Republic of South Africa In the Western Cape High Court of South Africa

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Republic of South Africa

In the Western Cape High Court of South Africa

In the consolidated matters between:

Case No: 4850/2012




Judgment delivered 21 June 2012


[1] The applicant company conducts business as an auctioneer at premises in Cape Town (where its head office is situated), Johannesburg and Durban. By reason of its activities, the applicant falls under the definition of an 'estate agent' in the Estate Agency Affairs Act, 112 of 1976 (the EAAA) and is also an 'accountable institution' as defined in the Financial Intelligence Centre Act, 38 of 2001 (the FICA).

[2] The first respondent is the Estate Agency Affairs Board (the Board). The second respondent is the Minister of Trade and Industry and is the minister responsible for the administration of the EAAA. The third respondent is the Minister of Finance and is the minister responsible for the administration of the FICA. (I shall refer herein to the second and third respondents as the Ministers).
[3] The applicant has since January 2012 received a large amount of negative publicity in the South African press regarding the manner in which the applicant is alleged to have conducted its business. After receiving documents from the producers of the current affairs television show Carte Blanche, the Board instituted a targeted investigation into the affairs of the applicant. As part of the investigation inspectors of the Board, armed only with a certificate signed by the acting chief executive officer of the Board, authorising them to conduct searches of the applicant's premises in terms of the provisions of S 32A of the EAAA and S 45B of the FICA, arrived without a warrant and unannounced at the applicant's premises in Cape Town, Johannesburg and Durban. When the inspectors sought entry to the premises to search and seize, the applicant refused them entry and launched an application for both interim relief to prevent the Board from conducting the warrantless search and seizure operation (the interim application) and for final relief in the form of a constitutional challenge to s 32A of the EAAA and s 45 B of the FICA (the impugned provisions).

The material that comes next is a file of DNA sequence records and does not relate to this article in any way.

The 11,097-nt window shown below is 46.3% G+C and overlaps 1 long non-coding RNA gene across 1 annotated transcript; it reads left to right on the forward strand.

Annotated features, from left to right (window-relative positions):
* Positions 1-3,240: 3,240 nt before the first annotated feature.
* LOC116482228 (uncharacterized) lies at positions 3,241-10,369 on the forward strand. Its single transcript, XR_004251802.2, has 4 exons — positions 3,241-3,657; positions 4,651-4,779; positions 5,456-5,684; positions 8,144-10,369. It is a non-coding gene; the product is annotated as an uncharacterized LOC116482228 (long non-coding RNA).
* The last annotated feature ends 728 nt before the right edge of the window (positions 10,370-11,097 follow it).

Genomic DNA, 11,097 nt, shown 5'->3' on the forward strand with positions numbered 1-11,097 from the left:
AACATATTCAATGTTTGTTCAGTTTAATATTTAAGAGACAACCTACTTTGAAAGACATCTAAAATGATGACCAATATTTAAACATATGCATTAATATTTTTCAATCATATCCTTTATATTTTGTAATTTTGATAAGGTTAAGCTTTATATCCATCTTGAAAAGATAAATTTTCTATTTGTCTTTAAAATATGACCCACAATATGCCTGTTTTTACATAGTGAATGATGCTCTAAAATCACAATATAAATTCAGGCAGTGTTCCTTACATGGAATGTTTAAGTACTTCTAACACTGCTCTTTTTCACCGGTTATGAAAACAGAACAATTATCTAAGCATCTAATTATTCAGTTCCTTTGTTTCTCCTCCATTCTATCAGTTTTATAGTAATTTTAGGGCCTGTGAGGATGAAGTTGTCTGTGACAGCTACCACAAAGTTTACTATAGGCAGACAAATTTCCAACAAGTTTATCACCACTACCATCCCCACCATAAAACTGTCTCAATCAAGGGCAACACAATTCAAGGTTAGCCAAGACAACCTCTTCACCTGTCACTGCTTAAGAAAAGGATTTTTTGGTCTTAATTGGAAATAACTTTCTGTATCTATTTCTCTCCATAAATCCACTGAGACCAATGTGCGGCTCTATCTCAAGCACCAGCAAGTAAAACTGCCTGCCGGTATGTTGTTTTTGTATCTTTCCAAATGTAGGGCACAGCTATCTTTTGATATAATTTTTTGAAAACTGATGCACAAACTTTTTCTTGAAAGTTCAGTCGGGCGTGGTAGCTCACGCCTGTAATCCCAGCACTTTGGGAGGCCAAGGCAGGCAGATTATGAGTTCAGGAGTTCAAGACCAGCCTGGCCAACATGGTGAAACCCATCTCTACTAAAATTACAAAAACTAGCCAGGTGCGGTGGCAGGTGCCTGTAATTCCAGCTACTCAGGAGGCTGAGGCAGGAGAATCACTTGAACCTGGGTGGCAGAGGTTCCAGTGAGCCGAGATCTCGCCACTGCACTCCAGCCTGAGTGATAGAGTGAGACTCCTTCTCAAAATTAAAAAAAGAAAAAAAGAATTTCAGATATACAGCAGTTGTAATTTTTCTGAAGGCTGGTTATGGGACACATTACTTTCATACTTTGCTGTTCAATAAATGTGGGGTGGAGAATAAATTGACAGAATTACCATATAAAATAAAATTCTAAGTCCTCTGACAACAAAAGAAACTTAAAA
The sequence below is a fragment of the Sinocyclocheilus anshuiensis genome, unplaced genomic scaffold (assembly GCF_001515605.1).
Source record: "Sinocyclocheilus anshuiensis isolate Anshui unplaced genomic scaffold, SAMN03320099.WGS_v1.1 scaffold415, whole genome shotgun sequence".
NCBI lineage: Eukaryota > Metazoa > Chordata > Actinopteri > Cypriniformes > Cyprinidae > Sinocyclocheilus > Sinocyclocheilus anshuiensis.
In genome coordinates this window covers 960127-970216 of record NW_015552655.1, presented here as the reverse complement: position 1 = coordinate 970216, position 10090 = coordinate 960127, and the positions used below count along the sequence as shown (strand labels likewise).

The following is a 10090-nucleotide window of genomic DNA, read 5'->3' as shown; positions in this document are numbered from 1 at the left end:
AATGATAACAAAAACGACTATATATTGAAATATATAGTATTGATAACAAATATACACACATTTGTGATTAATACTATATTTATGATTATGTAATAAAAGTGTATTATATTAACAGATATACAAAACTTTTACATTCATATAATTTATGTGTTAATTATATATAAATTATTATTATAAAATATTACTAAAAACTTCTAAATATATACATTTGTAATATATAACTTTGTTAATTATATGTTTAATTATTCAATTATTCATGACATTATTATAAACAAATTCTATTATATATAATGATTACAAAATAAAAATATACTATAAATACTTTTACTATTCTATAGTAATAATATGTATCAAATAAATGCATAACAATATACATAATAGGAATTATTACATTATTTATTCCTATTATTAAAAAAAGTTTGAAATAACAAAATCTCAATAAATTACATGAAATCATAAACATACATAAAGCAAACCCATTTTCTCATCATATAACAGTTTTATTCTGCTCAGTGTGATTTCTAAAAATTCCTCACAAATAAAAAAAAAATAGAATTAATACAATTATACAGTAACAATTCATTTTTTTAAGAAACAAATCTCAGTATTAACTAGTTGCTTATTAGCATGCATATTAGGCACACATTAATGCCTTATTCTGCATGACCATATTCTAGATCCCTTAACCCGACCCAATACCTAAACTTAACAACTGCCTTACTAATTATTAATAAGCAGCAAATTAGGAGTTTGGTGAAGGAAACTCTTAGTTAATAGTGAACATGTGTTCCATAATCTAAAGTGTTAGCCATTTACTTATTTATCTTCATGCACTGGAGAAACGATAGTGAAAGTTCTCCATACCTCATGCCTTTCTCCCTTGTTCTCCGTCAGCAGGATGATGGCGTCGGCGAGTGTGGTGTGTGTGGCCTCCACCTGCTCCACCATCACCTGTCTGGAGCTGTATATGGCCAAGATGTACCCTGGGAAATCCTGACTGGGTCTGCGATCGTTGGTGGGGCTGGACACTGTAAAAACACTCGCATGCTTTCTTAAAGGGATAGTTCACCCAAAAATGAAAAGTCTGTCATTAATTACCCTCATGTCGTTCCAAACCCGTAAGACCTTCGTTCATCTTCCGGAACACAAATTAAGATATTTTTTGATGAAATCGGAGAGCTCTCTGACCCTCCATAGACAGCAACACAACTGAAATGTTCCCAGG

[4] The Board and the second and third respondents oppose the application and in response to the main application, the Board brought a counter application for a warrant to search the applicant's premises. The basis for the counter application is that there is a reasonable belief that the applicant and/or some of its employees may have committed serious violations of the EAAA and the FICA.
[5] Before the launch of the main application, the parties agreed that KPMG, an independent firm of accountants, would make a mirror image of the data on the applicant's computer servers for safekeeping pending the outcome of these proceedings. The Board has undertaken that it will not proceed to search the applicant's premises pending the outcome of the application. This has rendered the interim relief unnecessary.
[6] When the applications were called on 28 May 2012, Mr Hellens on behalf of the Board drew attention to the fact that the applicant had not complied with Rule 16A (1) by giving due notice to the registrar that it was raising a constitutional issue in the main application. After some debate on whether there had not been substantial compliance, ruled that in the absence of proper compliance with Rule 16 A (1) the main application cannot proceed and it was postponed sine die. Both Mr Hellens on behalf of the Board and Mr Gauntlett on behalf of the Ministers urged that I should nevertheless hear and decide the Board's counter application for a warrant to be issued. After hearing Mr Katz on behalf of the applicant who opposed the hearing of the counter application at that stage, I ruled that the Board may proceed with the counter application.
[7] The issue to decide is therefore whether this court may and should issue a warrant to the Board to search the applicant's premises.
[8] The applicant's principal contention is that there is no legal authority for the warrant sought by the Board: sections 32 A of the EAAA and 45 B of the FICA do not provide in express terms for the issue of a warrant and cannot be interpreted and 'read in' or 'read down' to enable the court to issue a warrant to the Board.